Innovate on the Edges: How to Integrate a Startup into the Core Business

    September 7, 2016 | By: | In: InnoView, Interviews, Strategies, Videos

    Using focused lean and agile startup methodologies, today’s Exponential Organizations (ExOs) are changing the way we do business forever. In this clip of the Innoview webinar series, Yuri van Geest and Anthony Ferrier discuss how corporate enterprises can use ExOs to disrupt an adjacent market and how to incorporate them back into the core business without destroying their entrepreneurial spirit.

  • global-innovation-index-2016

    The Global Innovation Index 2016

    August 18, 2016 | By: | In: Reports

    Since the release of the Global Innovation Index (GII) last year, the world economy has encountered a number of challenges that have led to further downgrades of global economic growth projections. In the context of such uncertainty, countries will seek ways to move the global economy out of its current holding pattern, thus avoiding a prolonged low-growth scenario. Innovation will be a critical ingredient to achieving this objective.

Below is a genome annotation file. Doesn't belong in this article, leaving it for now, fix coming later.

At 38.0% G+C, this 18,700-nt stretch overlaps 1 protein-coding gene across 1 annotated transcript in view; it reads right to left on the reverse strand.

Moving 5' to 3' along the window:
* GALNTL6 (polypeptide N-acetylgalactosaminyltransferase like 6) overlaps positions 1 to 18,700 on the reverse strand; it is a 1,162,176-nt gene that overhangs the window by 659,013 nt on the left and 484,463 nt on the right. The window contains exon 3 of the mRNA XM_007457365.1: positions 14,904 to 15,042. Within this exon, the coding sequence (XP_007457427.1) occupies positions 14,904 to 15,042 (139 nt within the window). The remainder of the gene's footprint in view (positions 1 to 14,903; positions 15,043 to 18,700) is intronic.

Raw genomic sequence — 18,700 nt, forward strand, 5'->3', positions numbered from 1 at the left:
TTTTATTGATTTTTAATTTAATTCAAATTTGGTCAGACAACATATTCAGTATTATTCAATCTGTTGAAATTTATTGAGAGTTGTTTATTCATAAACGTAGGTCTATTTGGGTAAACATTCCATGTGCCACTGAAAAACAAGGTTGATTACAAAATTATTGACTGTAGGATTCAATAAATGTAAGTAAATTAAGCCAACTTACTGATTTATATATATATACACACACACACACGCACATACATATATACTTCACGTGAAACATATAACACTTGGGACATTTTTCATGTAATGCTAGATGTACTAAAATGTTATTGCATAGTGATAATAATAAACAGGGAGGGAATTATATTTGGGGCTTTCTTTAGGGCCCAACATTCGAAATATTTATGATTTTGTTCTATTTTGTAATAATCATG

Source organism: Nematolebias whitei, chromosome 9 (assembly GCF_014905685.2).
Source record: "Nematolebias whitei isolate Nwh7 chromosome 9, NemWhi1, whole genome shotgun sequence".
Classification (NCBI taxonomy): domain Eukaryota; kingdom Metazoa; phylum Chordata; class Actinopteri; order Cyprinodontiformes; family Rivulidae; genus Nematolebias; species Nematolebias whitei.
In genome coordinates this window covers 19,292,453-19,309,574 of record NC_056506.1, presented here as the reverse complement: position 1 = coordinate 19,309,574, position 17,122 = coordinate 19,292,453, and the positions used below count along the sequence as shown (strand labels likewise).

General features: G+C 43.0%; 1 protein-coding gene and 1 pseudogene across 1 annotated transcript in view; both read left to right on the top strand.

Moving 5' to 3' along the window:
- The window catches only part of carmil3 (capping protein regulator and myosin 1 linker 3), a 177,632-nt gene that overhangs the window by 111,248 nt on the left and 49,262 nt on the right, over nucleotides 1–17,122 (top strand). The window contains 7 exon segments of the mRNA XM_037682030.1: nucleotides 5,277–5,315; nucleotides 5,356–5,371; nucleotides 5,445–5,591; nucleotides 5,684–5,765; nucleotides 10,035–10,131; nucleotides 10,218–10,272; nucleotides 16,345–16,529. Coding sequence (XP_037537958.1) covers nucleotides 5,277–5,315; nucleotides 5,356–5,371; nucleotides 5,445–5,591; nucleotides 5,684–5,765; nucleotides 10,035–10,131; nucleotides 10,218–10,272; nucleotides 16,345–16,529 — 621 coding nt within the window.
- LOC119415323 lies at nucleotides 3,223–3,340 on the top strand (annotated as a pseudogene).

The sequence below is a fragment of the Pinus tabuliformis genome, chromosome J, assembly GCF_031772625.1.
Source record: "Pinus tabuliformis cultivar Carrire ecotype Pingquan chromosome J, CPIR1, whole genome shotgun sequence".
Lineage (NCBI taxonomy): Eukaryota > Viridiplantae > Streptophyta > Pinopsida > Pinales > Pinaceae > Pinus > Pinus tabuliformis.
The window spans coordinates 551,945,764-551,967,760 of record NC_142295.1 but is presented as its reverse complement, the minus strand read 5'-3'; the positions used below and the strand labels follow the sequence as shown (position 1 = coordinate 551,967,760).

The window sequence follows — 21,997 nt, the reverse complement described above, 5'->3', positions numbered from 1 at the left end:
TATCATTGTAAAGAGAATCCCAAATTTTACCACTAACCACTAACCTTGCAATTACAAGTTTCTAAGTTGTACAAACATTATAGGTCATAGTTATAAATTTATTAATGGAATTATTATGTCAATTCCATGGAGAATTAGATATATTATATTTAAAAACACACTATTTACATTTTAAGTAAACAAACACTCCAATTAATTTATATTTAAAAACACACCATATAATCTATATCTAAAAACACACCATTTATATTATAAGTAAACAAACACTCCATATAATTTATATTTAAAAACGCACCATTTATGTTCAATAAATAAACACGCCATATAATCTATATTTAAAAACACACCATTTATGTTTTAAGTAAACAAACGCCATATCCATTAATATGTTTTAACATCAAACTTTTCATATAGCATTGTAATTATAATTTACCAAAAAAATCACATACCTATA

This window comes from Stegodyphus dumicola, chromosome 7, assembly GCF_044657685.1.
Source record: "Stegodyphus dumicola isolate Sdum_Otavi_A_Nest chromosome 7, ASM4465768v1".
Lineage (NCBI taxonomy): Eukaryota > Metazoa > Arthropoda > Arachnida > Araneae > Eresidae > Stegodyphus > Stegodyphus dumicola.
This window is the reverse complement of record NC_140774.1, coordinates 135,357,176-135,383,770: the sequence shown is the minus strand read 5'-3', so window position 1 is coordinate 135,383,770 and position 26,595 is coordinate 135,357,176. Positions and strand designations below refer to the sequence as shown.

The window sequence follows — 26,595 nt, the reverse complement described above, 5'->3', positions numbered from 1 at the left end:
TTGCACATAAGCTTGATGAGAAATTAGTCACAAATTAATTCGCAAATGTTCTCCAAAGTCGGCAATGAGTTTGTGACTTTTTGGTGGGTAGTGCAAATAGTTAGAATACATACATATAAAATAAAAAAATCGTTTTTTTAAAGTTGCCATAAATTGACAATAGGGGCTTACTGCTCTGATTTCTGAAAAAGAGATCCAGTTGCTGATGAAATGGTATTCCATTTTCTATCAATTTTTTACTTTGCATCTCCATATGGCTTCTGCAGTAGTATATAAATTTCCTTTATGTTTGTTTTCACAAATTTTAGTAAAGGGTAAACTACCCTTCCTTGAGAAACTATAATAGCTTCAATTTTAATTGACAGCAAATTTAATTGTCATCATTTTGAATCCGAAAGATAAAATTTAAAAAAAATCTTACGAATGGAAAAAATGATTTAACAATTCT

• innovation-tools

    Successful Techniques to Innovate Cheaply and Effectively – Get your Free Copy of Innovation Tools

    July 12, 2016 | By: | In: News

    The secret to innovating successfully is being able to test thousands of ideas and safely know you can do so without going broke. But how? With the low-risk innovation tools presented in the highly anticipated book by Dr. Evan Shellshear, you will learn the latest tricks and methods to run an effective innovation program in your organization.

  • someone-may-have-solved-your-innovation-challenge

    Challenged by Innovation? Someone May Have Already Solved Your Problem

    July 12, 2016 | By: | In: Enabling Factors

    In 1946, Soviet inventor and science fiction writer Genrich Altshuller developed a methodology called TRIZ. It became known as “the theory of inventive problem-solving” and was based on a simple premise: across different disciplines and applications, the same challenges occur again and again. Unfortunately, people keep solving nearly identical problems from scratch. The main lesson from TRIZ is this: if you understand how your innovation challenge is similar to someone else’s, you can reapply solutions that already exist, instead of reinventing the wheel time and again.